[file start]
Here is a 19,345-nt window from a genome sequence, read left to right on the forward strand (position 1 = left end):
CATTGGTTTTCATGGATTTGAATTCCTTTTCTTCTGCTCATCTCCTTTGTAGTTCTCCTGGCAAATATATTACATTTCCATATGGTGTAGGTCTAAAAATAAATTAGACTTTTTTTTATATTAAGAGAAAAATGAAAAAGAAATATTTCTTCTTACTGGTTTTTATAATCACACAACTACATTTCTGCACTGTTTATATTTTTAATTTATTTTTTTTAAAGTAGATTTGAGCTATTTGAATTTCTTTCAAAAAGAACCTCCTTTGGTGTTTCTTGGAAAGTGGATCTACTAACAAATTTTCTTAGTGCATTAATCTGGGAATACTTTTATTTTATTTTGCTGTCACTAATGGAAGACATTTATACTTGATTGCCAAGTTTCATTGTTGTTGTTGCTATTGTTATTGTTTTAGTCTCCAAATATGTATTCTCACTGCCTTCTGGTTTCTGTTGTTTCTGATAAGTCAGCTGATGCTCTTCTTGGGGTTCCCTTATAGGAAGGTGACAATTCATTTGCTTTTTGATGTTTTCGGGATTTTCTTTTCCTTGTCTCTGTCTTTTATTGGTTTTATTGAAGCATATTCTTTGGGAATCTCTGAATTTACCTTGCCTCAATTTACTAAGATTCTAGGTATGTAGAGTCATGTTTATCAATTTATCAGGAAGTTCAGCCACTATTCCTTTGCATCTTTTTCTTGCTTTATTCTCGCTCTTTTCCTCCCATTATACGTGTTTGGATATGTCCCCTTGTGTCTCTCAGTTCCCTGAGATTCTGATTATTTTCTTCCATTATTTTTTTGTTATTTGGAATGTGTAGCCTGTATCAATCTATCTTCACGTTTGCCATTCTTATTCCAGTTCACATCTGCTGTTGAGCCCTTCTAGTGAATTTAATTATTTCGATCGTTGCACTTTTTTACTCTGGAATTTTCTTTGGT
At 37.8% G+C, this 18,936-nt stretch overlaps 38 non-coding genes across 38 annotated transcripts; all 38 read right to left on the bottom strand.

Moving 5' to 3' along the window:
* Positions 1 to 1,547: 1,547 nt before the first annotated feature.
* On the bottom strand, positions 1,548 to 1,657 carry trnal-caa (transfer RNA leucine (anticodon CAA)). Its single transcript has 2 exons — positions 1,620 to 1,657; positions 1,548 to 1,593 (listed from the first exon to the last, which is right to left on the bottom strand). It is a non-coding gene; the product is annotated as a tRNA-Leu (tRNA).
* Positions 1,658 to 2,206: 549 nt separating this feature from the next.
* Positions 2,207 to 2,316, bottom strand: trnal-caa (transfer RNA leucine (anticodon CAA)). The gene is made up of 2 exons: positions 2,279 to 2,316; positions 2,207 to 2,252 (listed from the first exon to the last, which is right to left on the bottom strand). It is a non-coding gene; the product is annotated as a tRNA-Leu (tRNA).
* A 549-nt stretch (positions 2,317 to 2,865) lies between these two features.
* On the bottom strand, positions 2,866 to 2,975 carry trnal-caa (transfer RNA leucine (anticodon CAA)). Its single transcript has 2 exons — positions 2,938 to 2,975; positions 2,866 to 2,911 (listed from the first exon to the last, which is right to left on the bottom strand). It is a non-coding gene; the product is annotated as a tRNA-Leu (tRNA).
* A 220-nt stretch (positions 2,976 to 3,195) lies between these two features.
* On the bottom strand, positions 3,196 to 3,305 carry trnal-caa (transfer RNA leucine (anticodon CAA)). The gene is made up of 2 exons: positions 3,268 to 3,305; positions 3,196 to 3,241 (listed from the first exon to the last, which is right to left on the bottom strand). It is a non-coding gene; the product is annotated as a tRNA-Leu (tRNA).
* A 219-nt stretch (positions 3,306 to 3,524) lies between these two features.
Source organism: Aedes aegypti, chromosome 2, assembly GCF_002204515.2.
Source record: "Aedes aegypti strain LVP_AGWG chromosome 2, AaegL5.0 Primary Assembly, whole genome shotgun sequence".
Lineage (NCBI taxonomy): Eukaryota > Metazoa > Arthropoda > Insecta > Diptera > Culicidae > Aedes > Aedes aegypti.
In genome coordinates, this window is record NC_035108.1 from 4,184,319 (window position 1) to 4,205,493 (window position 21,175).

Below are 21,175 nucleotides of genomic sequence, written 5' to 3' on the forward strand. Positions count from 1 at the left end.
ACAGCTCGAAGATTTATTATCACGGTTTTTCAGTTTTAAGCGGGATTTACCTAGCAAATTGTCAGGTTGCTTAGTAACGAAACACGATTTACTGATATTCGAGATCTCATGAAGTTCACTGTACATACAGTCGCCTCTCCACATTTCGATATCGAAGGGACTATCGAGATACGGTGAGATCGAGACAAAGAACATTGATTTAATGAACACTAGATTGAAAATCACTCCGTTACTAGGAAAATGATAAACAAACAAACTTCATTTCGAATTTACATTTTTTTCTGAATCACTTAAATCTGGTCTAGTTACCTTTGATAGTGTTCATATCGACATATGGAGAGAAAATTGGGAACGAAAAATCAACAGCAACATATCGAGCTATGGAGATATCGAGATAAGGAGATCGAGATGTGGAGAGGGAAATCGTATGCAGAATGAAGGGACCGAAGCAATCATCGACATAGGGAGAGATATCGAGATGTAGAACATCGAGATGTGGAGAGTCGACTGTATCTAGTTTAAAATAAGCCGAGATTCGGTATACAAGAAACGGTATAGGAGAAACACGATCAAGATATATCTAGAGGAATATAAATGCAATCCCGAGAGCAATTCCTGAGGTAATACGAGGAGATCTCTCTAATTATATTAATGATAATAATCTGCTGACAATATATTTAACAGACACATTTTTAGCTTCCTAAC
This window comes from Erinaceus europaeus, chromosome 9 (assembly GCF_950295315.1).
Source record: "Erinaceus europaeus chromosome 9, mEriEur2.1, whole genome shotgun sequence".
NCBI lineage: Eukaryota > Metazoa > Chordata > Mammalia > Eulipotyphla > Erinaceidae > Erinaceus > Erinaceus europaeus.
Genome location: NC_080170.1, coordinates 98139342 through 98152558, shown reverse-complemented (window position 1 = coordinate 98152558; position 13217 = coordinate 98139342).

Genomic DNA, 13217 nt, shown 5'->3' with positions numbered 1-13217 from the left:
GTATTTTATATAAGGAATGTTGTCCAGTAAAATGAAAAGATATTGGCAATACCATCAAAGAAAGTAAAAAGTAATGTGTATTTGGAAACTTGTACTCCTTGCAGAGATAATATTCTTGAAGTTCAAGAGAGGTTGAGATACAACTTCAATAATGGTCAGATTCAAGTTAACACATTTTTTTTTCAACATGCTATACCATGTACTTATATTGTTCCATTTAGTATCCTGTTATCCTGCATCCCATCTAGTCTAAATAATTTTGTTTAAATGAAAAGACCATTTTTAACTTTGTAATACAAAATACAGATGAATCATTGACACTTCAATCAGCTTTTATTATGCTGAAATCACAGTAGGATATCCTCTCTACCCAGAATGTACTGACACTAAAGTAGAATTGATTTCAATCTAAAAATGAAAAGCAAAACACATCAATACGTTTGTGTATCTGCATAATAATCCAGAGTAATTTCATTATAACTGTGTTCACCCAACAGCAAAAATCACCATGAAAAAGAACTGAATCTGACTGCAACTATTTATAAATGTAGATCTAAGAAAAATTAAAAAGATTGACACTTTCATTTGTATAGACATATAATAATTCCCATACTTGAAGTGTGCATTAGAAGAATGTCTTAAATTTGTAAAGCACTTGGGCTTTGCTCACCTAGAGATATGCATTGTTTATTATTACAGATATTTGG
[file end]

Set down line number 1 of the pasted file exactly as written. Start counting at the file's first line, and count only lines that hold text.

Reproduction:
Here is a 19,345-nt window from a genome sequence, read left to right on the forward strand (position 1 = left end):